Copyright law a poor shield against online harassment

Sarah Jeong's book The Internet of Garbage was first published in 2015. Then a timely primer about online harassment, the structure of the internet, and why corporate policies can't and won't deal with it, things have since changed: everything is now worse. The Verge is publishing a new edition, The Internet of Garbage 1.5 [Amazon], which they're also giving away as a free-of-charge eBook. This excerpt about copyright law and harassment—especially the complex dangers of using the former to counteract the latter—is an excellent taster.

When people are harassed on the internet, the instinctive feeling of those targeted is that the internet is out of control and must be reined in. The most prominent and broad regulation of the internet is through copyright, as publicized in the thousands of lawsuits that the Recording Industry Association of America launched against individual downloaders, the subpoenas the RIAA issued to the ISPs to unmask downloaders, and the RIAA and MPAA's massive lawsuits against the Napsters, Groksters, and even YouTubes of the world.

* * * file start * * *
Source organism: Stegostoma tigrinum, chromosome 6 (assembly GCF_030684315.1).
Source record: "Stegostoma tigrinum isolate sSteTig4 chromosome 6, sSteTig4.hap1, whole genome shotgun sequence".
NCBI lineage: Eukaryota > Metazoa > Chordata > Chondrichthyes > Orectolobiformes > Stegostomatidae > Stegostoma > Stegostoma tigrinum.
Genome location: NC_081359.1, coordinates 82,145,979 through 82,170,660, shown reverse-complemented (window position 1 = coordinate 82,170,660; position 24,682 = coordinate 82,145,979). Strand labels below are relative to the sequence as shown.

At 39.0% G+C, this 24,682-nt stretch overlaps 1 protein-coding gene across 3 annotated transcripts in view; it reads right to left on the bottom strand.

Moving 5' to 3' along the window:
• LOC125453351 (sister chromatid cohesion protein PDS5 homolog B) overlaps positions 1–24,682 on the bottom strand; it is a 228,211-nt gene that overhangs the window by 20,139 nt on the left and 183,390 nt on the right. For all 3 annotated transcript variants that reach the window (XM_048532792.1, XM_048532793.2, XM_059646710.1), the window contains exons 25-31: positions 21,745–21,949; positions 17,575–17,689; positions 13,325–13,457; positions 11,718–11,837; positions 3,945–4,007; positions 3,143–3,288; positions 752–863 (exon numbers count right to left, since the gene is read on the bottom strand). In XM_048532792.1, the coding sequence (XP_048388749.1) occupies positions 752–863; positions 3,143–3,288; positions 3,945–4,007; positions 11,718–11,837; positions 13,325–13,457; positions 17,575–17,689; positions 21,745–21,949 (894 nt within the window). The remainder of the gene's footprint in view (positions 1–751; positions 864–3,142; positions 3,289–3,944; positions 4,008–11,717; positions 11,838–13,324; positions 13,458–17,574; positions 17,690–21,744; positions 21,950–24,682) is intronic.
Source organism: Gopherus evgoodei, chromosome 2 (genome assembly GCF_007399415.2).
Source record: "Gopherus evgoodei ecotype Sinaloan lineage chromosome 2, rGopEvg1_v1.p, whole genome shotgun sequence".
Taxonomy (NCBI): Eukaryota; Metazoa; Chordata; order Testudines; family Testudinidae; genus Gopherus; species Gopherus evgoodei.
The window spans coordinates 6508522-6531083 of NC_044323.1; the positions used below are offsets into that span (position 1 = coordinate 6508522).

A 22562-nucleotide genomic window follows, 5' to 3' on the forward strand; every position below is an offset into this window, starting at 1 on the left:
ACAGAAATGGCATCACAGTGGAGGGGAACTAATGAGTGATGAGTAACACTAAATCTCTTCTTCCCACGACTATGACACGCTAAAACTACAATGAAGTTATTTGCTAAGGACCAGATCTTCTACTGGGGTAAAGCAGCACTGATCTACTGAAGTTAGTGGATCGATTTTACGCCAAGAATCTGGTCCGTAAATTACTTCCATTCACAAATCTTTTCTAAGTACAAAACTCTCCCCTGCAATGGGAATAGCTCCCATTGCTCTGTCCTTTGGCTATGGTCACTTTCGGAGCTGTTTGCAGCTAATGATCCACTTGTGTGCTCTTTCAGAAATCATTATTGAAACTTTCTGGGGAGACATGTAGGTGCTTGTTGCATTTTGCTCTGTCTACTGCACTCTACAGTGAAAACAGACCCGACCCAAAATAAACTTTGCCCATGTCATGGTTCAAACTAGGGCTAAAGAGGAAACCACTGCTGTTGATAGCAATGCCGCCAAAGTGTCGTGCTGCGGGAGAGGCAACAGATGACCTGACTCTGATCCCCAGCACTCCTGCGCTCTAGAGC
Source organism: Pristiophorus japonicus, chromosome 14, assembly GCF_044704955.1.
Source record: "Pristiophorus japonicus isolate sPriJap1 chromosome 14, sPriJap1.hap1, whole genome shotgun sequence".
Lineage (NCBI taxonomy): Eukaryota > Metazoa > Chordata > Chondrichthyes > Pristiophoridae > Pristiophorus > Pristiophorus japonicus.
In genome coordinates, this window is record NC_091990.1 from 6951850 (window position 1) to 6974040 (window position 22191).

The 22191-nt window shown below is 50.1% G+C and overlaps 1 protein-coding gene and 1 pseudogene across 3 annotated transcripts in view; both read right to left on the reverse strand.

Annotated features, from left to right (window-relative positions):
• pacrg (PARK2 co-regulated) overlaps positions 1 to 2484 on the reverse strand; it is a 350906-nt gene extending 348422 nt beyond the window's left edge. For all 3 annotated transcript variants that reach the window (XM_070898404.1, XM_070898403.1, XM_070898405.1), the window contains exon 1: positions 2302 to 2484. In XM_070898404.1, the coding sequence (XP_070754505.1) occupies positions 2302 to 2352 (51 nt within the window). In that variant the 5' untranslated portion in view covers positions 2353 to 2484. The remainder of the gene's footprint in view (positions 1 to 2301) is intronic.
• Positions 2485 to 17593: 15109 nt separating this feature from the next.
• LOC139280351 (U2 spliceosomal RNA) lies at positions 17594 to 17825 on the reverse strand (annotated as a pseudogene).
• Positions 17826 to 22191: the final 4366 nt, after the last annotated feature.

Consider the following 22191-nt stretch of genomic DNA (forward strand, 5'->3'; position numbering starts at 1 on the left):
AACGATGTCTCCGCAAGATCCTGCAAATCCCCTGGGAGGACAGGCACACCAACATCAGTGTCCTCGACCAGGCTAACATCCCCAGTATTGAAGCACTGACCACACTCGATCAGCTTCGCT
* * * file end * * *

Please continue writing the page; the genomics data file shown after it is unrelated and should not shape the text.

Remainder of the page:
In our mass cultural consciousness, we have absorbed the overall success of the RIAA and the MPAA in these suits, and have come to believe that copyright law is how one successfully manages to reach through a computer screen and punch someone else in the face.